Archive for September, 2009

Open to Everything?

Richard Avedon's 1976 portrait of Ronald Reagan.

170 Years After Its Birth, Photography Must Refocus on Its Identity for the Future.  What makes photography alone such an equal-opportunity art form?

Merry Foresta, director of the Smithsonian Photography Initiative, says that the medium is broad in its embrace now “because it was broad in its embrace in the beginning.” From the moment of Louis Daguerre’s announcement of photography’s birth in 1839, people have wondered whether it would turn out to be art or not, which of its images would matter and which wouldn’t. “It has that kind of questioning embedded in it,” says Foresta. We’ve inherited that open-mindedness, she thinks, to the point that her project, which is looking into the millions of photos held by every branch of the Smithsonian, can afford to ignore the entire art/non-art question.

In today’s “high” art world, content is supposed to matter more than style, and that has given a boost to the straightest of documentary photography. Just-the-facts-ma’am photos by prominent artists such as Dan Graham and Alan Sekula have a foursquare attitude that brings them close to images from newspapers or annual reports. And it’s that attitude — what my colleague Philip Kennicott calls the “fetish for raw data” — that makes them read as credible art.

Link to Full Article in Washington Post

FotoWeek DC Youth Competition

Remember to enter up to 3 Photographs by the extended deadline of Oct. 4th


The Lower East Side, Before It Boomed

IN the window of a small storefront art gallery on Rivington Street called Alife Presents, a plasma screen scrolls through a portrait gallery of the Lower East Side of Manhattan as it used to be. More photos hang on the walls inside. Black and Hispanic schoolchildren smile. Crips and Bloods flash gang signs. Dope crews and drag queens posture. Homeless men, hookers, bikers, punks, eccentrics, artists and the postman grin and pose.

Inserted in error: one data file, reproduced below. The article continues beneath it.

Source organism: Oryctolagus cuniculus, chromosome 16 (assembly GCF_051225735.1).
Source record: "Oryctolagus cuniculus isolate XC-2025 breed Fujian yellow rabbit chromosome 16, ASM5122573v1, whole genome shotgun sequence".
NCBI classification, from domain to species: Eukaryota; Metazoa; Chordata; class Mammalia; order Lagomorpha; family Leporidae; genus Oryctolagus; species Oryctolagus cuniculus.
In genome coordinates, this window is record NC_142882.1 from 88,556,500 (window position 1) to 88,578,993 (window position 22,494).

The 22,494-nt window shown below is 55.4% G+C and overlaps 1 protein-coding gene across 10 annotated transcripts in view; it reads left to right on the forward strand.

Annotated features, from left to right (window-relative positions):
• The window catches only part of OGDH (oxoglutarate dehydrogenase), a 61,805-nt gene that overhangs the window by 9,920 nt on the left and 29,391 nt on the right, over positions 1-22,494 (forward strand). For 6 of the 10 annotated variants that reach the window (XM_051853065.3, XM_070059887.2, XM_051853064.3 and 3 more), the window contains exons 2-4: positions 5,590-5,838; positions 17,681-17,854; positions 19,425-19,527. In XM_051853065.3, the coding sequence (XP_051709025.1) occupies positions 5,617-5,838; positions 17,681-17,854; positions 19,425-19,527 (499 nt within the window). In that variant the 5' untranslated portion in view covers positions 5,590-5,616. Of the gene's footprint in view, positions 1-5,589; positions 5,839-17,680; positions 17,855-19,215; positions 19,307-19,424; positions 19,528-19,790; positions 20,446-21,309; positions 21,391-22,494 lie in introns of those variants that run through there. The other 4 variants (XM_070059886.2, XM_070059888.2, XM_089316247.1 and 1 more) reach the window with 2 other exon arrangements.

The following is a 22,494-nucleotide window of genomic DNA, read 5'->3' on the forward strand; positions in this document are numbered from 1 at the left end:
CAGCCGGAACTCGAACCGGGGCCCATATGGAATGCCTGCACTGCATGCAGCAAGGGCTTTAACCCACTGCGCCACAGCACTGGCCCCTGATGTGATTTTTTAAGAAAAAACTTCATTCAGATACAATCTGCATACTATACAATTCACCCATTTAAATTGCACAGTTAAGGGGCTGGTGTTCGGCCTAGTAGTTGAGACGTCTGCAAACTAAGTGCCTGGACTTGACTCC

The photos are part of a crowded exhibition  called “Clayton Patterson: L.E.S. Captured.” Although none of the photos are more than 25 years old, Mr. Patterson says he considers them historical documents. The Lower East Side has changed a lot since he took most of them. A real estate boom pushed out many of Mr. Patterson’s subjects and brought in a new, affluent population.

“I didn’t realize it at the time, but I was capturing the last of the wild, free, outlaw, utopian, visionary spirit of the Lower East Side,” he said recently.

“Clayton calls it documentation, not fine art, but it’s done with an artist’s eye and mind,” he said. “And to me his archive is a fascinating conceptual art project, one he’s dedicated his life to.”

Link to full Article in NY Times

Larry Yust: Photographic Elevations


LA-based, Philadelphia-born filmmaker and photographer Larry Yust combines 10 to 100 digital images to create giant “Photographic Elevations” up to eight feet long.  Featuring his infamous photos of the Paris Metro—featured in his oversized book where the images unfold into three-foot-long panoramas—the exhibition also includes shots of streets in Los Angeles, Havana and Berlin, as well as the canals in Venice. The colossal photos provide a feeling of involvement, as if the scene in the image is actually present.

Link to Article

Link to Artist’s Website


Juror: Kelly Gordon, Associate Curator, Hirshhorn Museum and Sculpture Garden

Since 2006, the Experimental Media Series has showcased the talents of artists working in sound and video art.

This year’s selection of finalists’ works will present the leading edge in electronic media works.


September 24 and October 1, 2009, 6:30-8:15 pm
The Phillips Collection, 1600 21st Street, NW, Washington, DC, 20009
Admission is free or by suggested donation only

October 13 and 14, 2009, 7:00-9:00 pm
Maryland Institute College of Art, Falvey Hall, 1301 W. Mount Royal Ave, Baltimore, MD 21217
Admission is free and open to the public

October 15, 2009, 8:00-9:30 pm